Movie Plot – King Kong: A greedy film producer gathers a team of filmmakers and heads to the infamous Skull Island, where they discover more than you would ever imagine.
Director: Peter Jackson
Writers: Fran Walsh, Philippa Boyens, Peter Jackson
Cast: Naomi Watts, Jack Black, Adrien Brody, Thomas Kretschmann, Andy Serkis, Kyle Chandler, Colin Hanks, Evan Parke, Jamie Bell
A long film
Jackson’s monster movie with its epic three-hour length seems destined to overwhelm viewers and do good business at the box office. I do remember it being a success at the time and I had rewatched King Kong a few times back then.
Of course, there are always criticisms and even I have them. Mostly it’s about the longer beginning of the film. The opening in New York and the boat trip towards Skull Island take up sun thirds of the film’s length. Jackson takes his time to set up an atmospheric time frame and introduce the various characters to us, but nowhere does this feel like padding. That some viewers want to see Kong as soon as possible is understandable, but ultimately it is better for the viewer’s engagement to go through the entire journey together with the characters.
Kong, we don’t see until about an hour later, but the beast is well worth the wait.
This incarnation of the giant gorilla succeeds wonderfully in captivating the viewer. His fur, movements, and facial expressions are sensationally animated, and it also clearly paid off that Andy Serkis, who modeled for the beast. He even went to Africa to study the behavior of real silverback gorillas.
This allows the relationship between Ann and Kong to really come to life. We get the sense that Ann is able to achieve a childlike joy in Kong that he has not been able to express for a long time when Kong responds to Ann’s attempts to entertain him with a kind of joy dance and laughter expression. Ann keeps Kong interested in her by doing some juggling and cartwheels, and Kong is clearly in his element because of this. And we get why Ann falls for Kong. His kind brown eyes gazing dreamily into the distance, his appealing play and macho behavior, and his willingness to put his own life on the line to save Ann make her love for him understandable.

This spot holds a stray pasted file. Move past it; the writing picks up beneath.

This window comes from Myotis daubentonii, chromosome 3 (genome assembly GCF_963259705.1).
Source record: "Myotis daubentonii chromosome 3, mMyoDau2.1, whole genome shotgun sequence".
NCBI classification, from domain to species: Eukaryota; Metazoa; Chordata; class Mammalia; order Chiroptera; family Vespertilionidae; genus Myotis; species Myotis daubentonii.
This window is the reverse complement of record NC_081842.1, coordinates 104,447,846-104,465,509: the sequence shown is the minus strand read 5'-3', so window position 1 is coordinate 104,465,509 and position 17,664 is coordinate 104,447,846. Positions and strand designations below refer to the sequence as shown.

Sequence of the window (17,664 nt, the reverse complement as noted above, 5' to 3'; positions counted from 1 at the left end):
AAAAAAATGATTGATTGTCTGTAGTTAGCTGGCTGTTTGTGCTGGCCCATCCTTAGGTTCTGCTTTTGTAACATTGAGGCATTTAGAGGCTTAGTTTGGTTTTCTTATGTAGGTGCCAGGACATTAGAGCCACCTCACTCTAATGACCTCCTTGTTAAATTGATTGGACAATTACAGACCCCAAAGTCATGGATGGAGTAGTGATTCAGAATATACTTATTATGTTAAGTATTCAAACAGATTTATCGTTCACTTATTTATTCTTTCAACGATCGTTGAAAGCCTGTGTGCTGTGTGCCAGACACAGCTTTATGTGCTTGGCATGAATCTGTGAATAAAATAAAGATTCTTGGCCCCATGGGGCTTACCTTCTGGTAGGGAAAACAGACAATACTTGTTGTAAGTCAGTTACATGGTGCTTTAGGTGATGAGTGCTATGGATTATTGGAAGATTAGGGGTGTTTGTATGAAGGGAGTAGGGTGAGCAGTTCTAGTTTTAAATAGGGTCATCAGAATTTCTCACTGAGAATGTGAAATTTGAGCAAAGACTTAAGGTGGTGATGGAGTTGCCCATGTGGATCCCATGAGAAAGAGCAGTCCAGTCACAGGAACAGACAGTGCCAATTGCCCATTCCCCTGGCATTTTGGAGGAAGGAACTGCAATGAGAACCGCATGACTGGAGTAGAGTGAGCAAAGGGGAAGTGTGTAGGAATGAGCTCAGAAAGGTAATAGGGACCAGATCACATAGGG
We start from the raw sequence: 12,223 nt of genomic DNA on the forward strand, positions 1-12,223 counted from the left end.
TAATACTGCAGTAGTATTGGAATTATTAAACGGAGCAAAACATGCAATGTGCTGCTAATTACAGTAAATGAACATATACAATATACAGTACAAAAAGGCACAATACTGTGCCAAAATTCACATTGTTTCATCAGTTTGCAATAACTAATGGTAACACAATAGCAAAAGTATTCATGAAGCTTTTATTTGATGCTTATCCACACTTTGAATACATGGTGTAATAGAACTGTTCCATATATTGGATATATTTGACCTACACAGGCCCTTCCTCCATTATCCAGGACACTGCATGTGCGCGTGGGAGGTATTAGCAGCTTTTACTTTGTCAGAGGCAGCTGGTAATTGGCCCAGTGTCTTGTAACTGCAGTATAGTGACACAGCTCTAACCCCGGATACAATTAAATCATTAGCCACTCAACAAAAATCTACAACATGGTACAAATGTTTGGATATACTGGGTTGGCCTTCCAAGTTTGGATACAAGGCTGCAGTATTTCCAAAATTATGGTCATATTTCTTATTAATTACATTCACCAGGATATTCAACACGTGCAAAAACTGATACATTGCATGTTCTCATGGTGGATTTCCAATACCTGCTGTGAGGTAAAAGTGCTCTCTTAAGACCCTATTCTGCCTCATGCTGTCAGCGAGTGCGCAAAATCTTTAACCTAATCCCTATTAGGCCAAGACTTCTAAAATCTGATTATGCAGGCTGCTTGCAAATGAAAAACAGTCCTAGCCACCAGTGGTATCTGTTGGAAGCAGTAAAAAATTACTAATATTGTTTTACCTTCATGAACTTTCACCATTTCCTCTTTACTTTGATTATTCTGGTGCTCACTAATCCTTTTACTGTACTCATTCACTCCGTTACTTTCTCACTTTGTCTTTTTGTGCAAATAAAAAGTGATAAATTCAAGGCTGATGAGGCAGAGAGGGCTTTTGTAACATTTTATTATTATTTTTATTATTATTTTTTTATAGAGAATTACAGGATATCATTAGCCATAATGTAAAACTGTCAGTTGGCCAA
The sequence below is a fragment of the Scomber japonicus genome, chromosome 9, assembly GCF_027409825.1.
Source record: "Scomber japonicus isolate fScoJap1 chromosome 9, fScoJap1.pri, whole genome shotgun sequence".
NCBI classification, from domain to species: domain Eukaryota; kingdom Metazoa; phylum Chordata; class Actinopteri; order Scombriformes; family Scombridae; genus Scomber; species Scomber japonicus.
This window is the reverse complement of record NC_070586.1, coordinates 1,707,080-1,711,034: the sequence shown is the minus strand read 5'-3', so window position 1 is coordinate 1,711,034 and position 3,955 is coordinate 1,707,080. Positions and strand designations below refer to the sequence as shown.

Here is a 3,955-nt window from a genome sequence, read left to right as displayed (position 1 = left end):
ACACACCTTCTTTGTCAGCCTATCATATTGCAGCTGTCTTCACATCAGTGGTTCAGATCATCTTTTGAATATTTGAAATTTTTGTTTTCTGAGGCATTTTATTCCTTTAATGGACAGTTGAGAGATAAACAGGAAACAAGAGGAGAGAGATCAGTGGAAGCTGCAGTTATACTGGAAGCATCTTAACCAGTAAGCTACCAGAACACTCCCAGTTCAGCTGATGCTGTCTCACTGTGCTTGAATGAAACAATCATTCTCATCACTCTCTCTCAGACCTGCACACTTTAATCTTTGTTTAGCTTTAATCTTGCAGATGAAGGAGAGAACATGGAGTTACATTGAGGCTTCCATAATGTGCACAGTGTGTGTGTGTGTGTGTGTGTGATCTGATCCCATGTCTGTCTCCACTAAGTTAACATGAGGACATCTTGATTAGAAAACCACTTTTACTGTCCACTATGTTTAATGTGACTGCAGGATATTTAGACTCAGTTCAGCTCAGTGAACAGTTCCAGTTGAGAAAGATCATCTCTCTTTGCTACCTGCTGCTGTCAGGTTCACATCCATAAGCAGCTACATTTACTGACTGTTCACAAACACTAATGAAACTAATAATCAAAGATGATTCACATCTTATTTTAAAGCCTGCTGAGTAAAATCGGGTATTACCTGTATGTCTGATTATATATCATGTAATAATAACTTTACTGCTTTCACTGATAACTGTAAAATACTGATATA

The only criticism regarding Kong is that in this version of the story, although he looks like a gentle giant, he actually kills a lot of people. Of course, all in an understandable context but there were also many innocent people. But yeah, what are you going to do? It’s a monster movie, after all.
Carl Denham, a film director, hires Ann to star in his new film without letting her know they are going to an uncharted island. It gets funny when Jack asks for her measurements and Ann is quick to snap out of it, not realizing that Denham only wants to know if she will fit into a dress already made. She didn’t say yes right away because of the doubts she had about her conversation with Carl. When she heard that Jack Driscoll, whom she admires very much, is also going along, she came to an agreement to come to his ship for the film.
Aboard the ship, we meet many crew members like timid cabin boy Jimmy (Jamie Bell). He develops a bond with the first shipmate, but unfortunately, this relationship is developed a bit too prematurely and explicitly. The skeptical captain (Thomas Kretschmann) is nicely cast, who provides a good counterbalance to the obsessed, cunning Denham. There’s also a hilarious B-movie star on board, named Bruce Baxter, who has his cabin full of posters of his own films, with amusing titles like Tribal Brides in the Amazon.
The bond between the beauty and the beast makes Ann’s relationship with Driscoll pale in comparison. Jack has become a sensitive scriptwriter in this ‘Kong’ but the role actually manages to add little to the story. Jack and Ann seemingly fall in love at first sight but their longing glances alone are not enough to convince us of a far-reaching love. When Jack comes to rescue Ann, we don’t really get the idea that she wants to be rescued at all. She seems to like it there; apart from the loose dinos and other horrible monsters who see her as a tasty snack.
Kong, as it turns out, is not the only giant carnivore that keeps house on the cozy Skull Island. Jackson treats the viewer to a veritable orgy of monster confrontations. If what Denham says on the ship is true, namely that monsters belong in B-movies.
From runaway brontosaurs, through a pit full of giant insects and creepy, worm-like beasts, to a fight between Kong and no less than three T-rexes, there is constantly something incredible or incredibly ridiculous happening on screen. The unhinged bronto scene is variably effective, which is mostly due to the occasionally mediocre “green screen” work. The beasts themselves look fine, and when they collide we get a good sense of their mass, but as soon as a human character comes into view with them, you can clearly see that these are composite picture elements.
The (triple) T-rex fight is (also) utterly absurd but my favorite moment of the movie. It’s a great feat of animation art and imagination in its own right: for example, part of the fight takes place while Kong and a T-rex are tangled in vines. However, it’s the ending of the fight that was awesome.
The third act of the film, in which Kong is taken to New York to be exhibited, is almost flawless, and ends beautifully at the top of the Empire State Building. Dramatically, the ending is very effective, and Ann’s grief over Kong’s (impending) fate also comes home to the viewer.
There’s a memorable line that Carl Denham delivers at the end of the film. However, it’s kind of a spoiler, so you’re warned! A reporter said that the airplanes got King Kong. However, Carl responded with: “It wasn’t the airplanes, it was beauty who killed the beast.” That line gave shivers to my spine.
Jackson’s “King Kong” is not perfect. It is mostly Kong and Ann who make the film interesting.